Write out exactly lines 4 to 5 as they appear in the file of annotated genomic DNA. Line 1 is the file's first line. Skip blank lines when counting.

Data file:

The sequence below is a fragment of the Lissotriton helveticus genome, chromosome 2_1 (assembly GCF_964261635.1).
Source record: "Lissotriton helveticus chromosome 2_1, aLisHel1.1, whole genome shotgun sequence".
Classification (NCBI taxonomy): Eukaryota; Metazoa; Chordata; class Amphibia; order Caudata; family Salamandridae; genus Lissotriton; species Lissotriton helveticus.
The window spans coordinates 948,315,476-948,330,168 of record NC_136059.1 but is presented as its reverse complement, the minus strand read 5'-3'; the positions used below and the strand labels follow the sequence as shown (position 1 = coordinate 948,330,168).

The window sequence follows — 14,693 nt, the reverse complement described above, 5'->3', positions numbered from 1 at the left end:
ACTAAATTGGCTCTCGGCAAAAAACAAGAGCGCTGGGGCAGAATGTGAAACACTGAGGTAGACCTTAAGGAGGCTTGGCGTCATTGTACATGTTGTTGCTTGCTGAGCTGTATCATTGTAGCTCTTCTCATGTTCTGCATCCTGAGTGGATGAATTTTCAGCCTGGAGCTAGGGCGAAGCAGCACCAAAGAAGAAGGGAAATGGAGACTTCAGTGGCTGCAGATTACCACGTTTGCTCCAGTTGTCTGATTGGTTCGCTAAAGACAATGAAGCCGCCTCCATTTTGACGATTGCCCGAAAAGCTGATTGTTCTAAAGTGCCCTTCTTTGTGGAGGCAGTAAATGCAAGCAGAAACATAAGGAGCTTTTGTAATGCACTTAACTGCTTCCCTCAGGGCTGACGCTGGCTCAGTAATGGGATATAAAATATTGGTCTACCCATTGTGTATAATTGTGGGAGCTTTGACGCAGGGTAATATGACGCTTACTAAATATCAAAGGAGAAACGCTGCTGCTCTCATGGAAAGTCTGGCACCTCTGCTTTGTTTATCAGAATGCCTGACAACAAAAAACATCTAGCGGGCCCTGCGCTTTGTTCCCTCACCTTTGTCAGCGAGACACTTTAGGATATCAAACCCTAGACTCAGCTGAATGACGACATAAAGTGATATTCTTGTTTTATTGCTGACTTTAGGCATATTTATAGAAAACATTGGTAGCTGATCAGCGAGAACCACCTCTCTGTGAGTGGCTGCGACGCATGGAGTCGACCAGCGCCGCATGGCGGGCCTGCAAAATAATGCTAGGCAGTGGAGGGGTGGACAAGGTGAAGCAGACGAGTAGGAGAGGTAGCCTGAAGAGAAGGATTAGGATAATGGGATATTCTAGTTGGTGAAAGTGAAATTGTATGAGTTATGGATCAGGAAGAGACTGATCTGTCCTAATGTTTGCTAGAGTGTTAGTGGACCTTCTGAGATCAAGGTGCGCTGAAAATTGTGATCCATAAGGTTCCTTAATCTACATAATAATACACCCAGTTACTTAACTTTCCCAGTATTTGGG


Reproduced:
The window spans coordinates 948,315,476-948,330,168 of record NC_136059.1 but is presented as its reverse complement, the minus strand read 5'-3'; the positions used below and the strand labels follow the sequence as shown (position 1 = coordinate 948,330,168).

The window sequence follows — 14,693 nt, the reverse complement described above, 5'->3', positions numbered from 1 at the left end: